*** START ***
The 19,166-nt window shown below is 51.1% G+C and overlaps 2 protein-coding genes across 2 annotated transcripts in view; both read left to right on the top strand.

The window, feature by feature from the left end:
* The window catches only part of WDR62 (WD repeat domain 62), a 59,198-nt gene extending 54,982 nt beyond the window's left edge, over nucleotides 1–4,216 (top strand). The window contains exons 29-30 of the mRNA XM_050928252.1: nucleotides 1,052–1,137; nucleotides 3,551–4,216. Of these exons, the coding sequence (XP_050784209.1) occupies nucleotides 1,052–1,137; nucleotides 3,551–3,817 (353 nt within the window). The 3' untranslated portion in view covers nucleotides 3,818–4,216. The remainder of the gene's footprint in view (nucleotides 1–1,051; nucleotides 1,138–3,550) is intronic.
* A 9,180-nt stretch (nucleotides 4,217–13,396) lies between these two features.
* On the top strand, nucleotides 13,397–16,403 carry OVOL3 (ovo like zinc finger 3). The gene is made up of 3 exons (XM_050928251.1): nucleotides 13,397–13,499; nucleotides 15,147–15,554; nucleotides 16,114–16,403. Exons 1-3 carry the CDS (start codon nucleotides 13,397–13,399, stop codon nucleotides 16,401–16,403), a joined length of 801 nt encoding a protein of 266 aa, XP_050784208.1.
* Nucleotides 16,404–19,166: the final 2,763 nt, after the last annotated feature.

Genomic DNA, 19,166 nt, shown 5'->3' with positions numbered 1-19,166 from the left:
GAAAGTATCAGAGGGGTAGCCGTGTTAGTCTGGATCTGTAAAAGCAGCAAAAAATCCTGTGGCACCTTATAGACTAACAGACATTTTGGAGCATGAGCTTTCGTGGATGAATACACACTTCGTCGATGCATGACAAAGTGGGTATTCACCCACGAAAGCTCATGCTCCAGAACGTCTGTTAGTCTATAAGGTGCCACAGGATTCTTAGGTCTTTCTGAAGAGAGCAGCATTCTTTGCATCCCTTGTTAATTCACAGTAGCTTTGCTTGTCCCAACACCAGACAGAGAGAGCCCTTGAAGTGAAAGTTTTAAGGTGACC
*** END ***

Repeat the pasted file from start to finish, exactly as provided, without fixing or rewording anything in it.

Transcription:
The 19,166-nt window shown below is 51.1% G+C and overlaps 2 protein-coding genes across 2 annotated transcripts in view; both read left to right on the top strand.

The window, feature by feature from the left end:
* The window catches only part of WDR62 (WD repeat domain 62), a 59,198-nt gene extending 54,982 nt beyond the window's left edge, over nucleotides 1–4,216 (top strand). The window contains exons 29-30 of the mRNA XM_050928252.1: nucleotides 1,052–1,137; nucleotides 3,551–4,216. Of these exons, the coding sequence (XP_050784209.1) occupies nucleotides 1,052–1,137; nucleotides 3,551–3,817 (353 nt within the window). The 3' untranslated portion in view covers nucleotides 3,818–4,216. The remainder of the gene's footprint in view (nucleotides 1–1,051; nucleotides 1,138–3,550) is intronic.
* A 9,180-nt stretch (nucleotides 4,217–13,396) lies between these two features.
* On the top strand, nucleotides 13,397–16,403 carry OVOL3 (ovo like zinc finger 3). The gene is made up of 3 exons (XM_050928251.1): nucleotides 13,397–13,499; nucleotides 15,147–15,554; nucleotides 16,114–16,403. Exons 1-3 carry the CDS (start codon nucleotides 13,397–13,399, stop codon nucleotides 16,401–16,403), a joined length of 801 nt encoding a protein of 266 aa, XP_050784208.1.
* Nucleotides 16,404–19,166: the final 2,763 nt, after the last annotated feature.

Genomic DNA, 19,166 nt, shown 5'->3' with positions numbered 1-19,166 from the left:
GAAAGTATCAGAGGGGTAGCCGTGTTAGTCTGGATCTGTAAAAGCAGCAAAAAATCCTGTGGCACCTTATAGACTAACAGACATTTTGGAGCATGAGCTTTCGTGGATGAATACACACTTCGTCGATGCATGACAAAGTGGGTATTCACCCACGAAAGCTCATGCTCCAGAACGTCTGTTAGTCTATAAGGTGCCACAGGATTCTTAGGTCTTTCTGAAGAGAGCAGCATTCTTTGCATCCCTTGTTAATTCACAGTAGCTTTGCTTGTCCCAACACCAGACAGAGAGAGCCCTTGAAGTGAAAGTTTTAAGGTGACC